Alson Asa Meredith and John C. Williams Generations Apart, Water in Common

March 1, 2008 | Politics

The West is a parched and arid land, and the great populations that find their home here must somehow also find their glasses full, their crops irrigated, and their livestock watered. The inhabitants of the West also require a source of water sufficient to supply their recreational needs. While the latter need may not be as significant as others, it is certainly important enough to merit the attention of citizens who have put down their roots in a region that does not always welcome visitors. A microcosm of the West, the West Texas Panhandle provides the onlooker with populations that have literal thirsts that must be quenched, livestock and crops that must be watered, and recreational needs to be met. Marked by such strange bedfellows as aridity, agricultural, and a beef raiser’s economy, the West Texas Panhandle does not just require water, rather, it lives or dies by the acquisition of it.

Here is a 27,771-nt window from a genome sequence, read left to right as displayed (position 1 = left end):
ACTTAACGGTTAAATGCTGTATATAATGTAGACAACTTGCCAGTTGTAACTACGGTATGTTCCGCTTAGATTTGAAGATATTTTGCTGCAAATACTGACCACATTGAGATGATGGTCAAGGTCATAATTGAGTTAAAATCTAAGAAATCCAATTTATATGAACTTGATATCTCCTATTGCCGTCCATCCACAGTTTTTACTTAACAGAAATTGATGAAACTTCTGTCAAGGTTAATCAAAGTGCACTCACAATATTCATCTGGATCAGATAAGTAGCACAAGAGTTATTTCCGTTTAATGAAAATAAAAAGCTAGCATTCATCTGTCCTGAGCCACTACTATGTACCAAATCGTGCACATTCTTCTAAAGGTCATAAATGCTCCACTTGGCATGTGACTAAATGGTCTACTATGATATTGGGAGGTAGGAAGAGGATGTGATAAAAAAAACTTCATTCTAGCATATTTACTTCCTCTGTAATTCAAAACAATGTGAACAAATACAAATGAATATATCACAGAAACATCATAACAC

Under such conditions the people of West Texas could consider themselves fortunate if one man took seriously their need for a reliable water source and spent his life toward its acquisition: if one man dreamed dreams of a lake in the desert, then spent his life’s energies securing the construction of that lake. And if the existence of one such man made them feel blessed, how much more blessed should they feel if they knew there were two men of equal stature who had dedicated their lives to the development and maintenance of a reliable water supply in West Texas? Two men separated by nearly half a century, Alson Asa Meredith and John C. Williams, did just that, and the citizens of West Texas benefit every day from the toil and pains these two took to secure and maintain a viable water source for them. Read more…